My dearest friends know that I deeply admire the essayist, fiction writer, and American poet Wendel Berry. Tonight was poetry night at The Culture Club and I shared his To a Siberian Woodsman. I began to choke up during my reading of the last stanza, which was not particularly professional nor did it help my Chinese listeners to understand me. I also shared Wild Geese by Mary Oliver.
One of the students brought Twinkle, Twinkle Little Star to share. Her chosen English name is Sunshine, but she came to the wine-tasting event a week ago and Jack, who is a delightful tease, called her Moonshine. He had no idea what moonshine was, but it was a perfect teaching moment.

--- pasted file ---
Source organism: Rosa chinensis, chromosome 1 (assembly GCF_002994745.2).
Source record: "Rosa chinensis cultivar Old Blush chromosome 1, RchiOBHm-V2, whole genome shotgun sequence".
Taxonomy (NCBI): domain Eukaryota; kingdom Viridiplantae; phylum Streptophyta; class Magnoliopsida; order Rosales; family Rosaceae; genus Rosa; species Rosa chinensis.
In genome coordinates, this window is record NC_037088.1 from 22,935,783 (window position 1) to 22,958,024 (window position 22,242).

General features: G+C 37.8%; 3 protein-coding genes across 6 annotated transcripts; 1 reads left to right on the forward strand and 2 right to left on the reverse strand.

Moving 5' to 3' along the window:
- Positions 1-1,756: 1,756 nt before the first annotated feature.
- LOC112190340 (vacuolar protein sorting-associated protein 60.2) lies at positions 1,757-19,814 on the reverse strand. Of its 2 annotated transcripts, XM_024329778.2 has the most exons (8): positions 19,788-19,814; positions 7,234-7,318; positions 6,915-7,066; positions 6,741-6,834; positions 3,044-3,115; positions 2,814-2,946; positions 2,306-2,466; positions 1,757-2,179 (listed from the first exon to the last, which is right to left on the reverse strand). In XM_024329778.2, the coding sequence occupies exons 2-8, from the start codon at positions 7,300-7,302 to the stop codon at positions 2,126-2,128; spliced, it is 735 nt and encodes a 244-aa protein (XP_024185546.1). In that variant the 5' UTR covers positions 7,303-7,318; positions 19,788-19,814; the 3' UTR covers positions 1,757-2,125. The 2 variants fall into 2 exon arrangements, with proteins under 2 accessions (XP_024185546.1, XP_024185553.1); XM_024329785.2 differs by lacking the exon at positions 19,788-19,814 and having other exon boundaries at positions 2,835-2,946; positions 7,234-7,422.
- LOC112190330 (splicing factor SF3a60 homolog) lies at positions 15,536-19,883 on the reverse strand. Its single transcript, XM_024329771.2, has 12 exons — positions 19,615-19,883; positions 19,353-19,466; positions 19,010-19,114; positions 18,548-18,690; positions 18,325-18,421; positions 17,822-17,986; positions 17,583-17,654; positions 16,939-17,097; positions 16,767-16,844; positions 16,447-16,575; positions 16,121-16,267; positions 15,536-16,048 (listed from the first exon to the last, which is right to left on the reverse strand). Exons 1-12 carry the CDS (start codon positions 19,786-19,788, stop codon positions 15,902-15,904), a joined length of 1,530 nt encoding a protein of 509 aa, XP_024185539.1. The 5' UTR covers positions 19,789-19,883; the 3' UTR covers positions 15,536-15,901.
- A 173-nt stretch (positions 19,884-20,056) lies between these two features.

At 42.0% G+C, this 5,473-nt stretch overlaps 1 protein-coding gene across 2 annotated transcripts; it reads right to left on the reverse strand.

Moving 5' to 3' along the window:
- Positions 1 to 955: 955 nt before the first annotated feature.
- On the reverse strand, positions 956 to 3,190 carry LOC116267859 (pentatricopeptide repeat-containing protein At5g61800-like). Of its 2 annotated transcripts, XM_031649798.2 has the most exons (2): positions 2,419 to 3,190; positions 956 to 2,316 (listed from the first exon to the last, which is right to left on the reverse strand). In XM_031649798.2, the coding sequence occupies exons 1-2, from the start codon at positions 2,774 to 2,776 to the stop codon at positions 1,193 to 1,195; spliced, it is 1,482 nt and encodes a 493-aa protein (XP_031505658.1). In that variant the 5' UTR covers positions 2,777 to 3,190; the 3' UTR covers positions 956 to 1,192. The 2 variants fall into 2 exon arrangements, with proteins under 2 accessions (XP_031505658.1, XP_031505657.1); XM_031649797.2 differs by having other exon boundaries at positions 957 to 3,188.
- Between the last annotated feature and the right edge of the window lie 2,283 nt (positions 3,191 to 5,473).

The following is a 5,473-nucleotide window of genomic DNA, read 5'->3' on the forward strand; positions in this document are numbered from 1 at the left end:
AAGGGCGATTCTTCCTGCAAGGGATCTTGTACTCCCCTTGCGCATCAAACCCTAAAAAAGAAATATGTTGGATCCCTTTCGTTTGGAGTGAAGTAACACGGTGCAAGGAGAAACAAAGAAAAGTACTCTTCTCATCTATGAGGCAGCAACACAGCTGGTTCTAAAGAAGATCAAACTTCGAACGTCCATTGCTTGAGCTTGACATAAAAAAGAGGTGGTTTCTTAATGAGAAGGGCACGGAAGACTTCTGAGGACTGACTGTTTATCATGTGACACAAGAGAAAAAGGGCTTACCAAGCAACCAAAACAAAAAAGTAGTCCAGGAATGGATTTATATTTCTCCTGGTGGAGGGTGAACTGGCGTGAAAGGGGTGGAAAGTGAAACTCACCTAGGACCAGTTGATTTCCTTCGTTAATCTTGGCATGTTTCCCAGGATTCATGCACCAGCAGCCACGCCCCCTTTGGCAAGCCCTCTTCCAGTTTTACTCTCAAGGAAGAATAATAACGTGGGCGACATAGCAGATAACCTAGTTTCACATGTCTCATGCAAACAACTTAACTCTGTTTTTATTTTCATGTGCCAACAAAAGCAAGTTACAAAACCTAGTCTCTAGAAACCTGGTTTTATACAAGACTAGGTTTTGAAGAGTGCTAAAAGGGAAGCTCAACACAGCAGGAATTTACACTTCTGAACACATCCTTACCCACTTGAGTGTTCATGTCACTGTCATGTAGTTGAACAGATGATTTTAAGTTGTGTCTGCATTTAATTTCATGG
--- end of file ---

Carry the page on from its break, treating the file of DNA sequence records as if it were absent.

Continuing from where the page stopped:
We also talked about Shakespeare--alliteration, iambic pentameter, rhythm, rhyme, and onomatopoeia. It was fun to walk them through all of this. I had them baa like a lamb and maa like a goat. Baba is papa and mama is mama in Chinese. I had them ribbit like a frog and roar like a lion, zippppp their zippers and then we did tongue-twisters. She sells seashells by the seashore. How much wood could a woodchuck chuck if a woodchuck could chuck wood?
The range of levels makes these classes a real challenge. How do you know if the the new student, who is sitting there smiling, is really enjoying herself or if she is dumbstruck by how little she understands of the conversation. There are a couple of boisterous boys who have started to come. They are younger than our stated minimum age, but add a fun dynamic sometimes. How will I know if some of the adults wish they would just go away? These are the small challenges of what I do here. (I am not going to write a blog post about the big challenges.)